Tip #5: Review Signatures
Who needs to sign the application forms? If you are the property owner, you are the person qualified to make the submittal. If you are the contractor acting on the owner’s behalf, you should anticipate that you will need to bring along the regulatory agency’s owner-agent form, properly executed, qualifying you as the applicant acting behalf of the owner.
Tip #6: Show Me the Money
With rare exception, building departments require a upfront fee or a deposit when submitting for a permit. Firstly, if you’ve done you’re homework, you’ll already be prepared for sticker shock. Secondly, on a practical level, you’ll want to be prepared whether you’ll pay with a check or with credit card. If paying with credit card, firstly be aware that not all jurisdictions accept same. Next, be aware that those that do will probably assess a handling charge adding between 2% – 5% to your intake fee.
Tip #7: Use Your Time Efficiently
When you visit a building department, chances are you will have to wait to be called upon. Be sure to bring some kind of homework to work on, whether it’s paying your monthly bills or planning your next vacation. Also, bring your cell phone charger, but be aware that not all jurisdictions have wifi, and that many jurisdictions actually prohibit cellphone use in their lobbies.
Tip #8: Smile
Having a smile when you are dealing with anyone sets the tone. Smile, say good morning/afternoon & let the building representative know you appreciate them giving you good service.
Tip #9: Be Honest
If a clerk or reviewer asks you for something you were not prepared for, or tells you something that you do not fully understand, don’t wing it. Politely ask them to clarify what they think is needed so that you have a comprehensive understanding of what is needed. If you have done your homework, and this is something unexpected, it is usually worth the wait to elevate the conversation to the intake’s staff supervisor, if only to obtain 100% certainty as to what other materials are deemed necessary to a comprehensive submittal.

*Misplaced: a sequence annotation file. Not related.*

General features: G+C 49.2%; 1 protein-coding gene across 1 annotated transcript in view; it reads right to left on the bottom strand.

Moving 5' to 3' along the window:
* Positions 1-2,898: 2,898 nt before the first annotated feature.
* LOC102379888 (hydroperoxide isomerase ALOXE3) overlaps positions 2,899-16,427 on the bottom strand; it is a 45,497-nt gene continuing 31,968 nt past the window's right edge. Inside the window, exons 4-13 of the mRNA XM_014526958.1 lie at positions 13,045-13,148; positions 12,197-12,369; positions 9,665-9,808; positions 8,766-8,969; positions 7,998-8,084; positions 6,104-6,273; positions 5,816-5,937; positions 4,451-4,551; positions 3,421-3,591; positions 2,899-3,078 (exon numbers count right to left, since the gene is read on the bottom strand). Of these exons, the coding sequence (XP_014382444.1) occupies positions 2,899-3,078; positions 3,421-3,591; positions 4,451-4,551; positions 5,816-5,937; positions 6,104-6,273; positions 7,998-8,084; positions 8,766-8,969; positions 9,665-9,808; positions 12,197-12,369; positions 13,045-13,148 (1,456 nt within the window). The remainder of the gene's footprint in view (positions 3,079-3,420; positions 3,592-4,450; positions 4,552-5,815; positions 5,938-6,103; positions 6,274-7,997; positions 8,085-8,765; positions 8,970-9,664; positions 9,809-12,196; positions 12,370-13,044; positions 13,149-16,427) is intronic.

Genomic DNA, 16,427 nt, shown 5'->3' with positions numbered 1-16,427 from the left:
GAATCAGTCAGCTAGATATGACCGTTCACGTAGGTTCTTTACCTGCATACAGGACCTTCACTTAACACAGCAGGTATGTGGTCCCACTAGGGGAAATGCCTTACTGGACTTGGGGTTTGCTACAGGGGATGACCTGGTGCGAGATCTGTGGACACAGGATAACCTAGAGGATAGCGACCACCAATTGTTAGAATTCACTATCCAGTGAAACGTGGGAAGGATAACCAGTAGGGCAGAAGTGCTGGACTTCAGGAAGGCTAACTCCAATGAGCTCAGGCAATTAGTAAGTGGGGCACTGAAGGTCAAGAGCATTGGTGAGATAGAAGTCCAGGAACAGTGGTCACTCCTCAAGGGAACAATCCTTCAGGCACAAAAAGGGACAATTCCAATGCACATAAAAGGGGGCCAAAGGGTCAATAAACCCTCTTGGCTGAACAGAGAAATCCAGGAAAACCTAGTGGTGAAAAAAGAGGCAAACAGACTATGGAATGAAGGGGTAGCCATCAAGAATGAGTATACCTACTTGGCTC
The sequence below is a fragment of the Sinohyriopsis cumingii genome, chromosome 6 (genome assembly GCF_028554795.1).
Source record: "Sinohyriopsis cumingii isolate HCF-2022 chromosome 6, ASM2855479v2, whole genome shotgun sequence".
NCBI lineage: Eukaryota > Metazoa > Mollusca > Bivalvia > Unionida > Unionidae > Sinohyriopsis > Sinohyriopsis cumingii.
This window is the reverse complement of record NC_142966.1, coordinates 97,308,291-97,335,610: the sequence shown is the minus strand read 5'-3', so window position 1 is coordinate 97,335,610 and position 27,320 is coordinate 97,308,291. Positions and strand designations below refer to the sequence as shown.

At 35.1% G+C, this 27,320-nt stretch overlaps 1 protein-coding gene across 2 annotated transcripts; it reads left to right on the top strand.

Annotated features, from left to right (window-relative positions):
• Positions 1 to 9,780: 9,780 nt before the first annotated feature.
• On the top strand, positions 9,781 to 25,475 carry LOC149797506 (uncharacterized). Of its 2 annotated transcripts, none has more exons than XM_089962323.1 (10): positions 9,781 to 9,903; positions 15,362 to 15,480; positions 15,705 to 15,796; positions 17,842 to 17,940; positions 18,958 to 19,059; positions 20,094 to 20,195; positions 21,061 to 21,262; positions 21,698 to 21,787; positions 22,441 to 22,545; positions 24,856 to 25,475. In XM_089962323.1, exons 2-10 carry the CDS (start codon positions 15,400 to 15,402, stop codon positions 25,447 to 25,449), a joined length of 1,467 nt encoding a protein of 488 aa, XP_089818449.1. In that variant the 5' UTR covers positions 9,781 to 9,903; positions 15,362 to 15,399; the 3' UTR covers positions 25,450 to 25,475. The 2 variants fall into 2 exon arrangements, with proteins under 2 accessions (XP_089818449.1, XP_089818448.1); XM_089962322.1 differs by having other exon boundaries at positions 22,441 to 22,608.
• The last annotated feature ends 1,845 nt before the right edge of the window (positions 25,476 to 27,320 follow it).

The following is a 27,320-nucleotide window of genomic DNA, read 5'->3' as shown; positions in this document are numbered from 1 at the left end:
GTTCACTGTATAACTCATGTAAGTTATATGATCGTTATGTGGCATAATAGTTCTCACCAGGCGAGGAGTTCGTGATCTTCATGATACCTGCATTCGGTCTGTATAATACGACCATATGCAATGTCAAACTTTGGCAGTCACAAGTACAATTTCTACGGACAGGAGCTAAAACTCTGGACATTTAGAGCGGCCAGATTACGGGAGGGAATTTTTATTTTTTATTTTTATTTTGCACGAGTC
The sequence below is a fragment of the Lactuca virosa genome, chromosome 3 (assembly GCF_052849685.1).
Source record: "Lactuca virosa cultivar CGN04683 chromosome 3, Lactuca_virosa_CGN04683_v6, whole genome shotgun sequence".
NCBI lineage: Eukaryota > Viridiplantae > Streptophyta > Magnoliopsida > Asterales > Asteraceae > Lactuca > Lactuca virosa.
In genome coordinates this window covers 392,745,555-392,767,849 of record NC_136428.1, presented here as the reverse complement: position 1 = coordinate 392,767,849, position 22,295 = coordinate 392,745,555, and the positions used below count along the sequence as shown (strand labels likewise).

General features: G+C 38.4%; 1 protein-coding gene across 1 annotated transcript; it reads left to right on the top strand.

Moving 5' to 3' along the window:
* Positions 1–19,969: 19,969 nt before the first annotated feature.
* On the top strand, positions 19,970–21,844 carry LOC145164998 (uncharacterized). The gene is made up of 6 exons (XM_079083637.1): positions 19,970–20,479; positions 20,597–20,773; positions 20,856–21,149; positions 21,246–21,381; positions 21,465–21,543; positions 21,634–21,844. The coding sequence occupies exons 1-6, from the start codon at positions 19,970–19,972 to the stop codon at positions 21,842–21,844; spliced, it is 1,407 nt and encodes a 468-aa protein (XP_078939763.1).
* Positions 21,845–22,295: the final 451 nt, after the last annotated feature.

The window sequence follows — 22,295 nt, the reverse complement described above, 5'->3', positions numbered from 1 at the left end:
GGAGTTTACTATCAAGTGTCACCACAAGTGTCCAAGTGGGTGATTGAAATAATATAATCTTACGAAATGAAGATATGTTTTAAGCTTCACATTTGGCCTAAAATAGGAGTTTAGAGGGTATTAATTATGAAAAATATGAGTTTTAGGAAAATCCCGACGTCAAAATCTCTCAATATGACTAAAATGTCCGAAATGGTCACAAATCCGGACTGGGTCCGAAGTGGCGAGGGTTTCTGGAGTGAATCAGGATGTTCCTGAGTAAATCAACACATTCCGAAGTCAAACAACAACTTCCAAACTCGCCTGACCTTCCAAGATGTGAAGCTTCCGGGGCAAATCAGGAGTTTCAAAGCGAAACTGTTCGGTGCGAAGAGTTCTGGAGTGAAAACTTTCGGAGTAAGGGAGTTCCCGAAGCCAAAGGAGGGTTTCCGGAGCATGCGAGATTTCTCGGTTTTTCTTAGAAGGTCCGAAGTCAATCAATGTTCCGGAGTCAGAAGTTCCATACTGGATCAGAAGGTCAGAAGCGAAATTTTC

Tip #10: Follow-Up
Once you successfully submit your application, don’t let it languish. Usually the individual who processed your intake will be your point-of-contact during the course of permit processing. Get your intake person’s name and contract information, stay in touch with them, and check in frequently as to how your project is tracking. If your local regulatory agency is posting application processing online, understand how to link to the online application and check it regularly.
For Further Reading:
For Further Reading:
Resources for further research into successful permit processing include:
• “Welcome to Santa Cruz County Planning”: http://www.sccoplanning.com/PlanningHome/Welcome!.aspx
• Online Permits and Services, City of Santa Cruz: http://www.cityofsantacruz.com/government/city-departments/planning-and-community-development/online-permits-services
• “When is a Building Permit required”, County of Santa Clara: https://www.sccgov.org/sites/dpd/Iwantto/Permits/Pages/BP.aspx
• “Navigating the Treacherous and Tumultuous San Francisco Permitting Process”, https://sf.curbed.com/2013/4/3/10257506/navigating-the-treacherous-and-tumultuous-san-francisco-permitting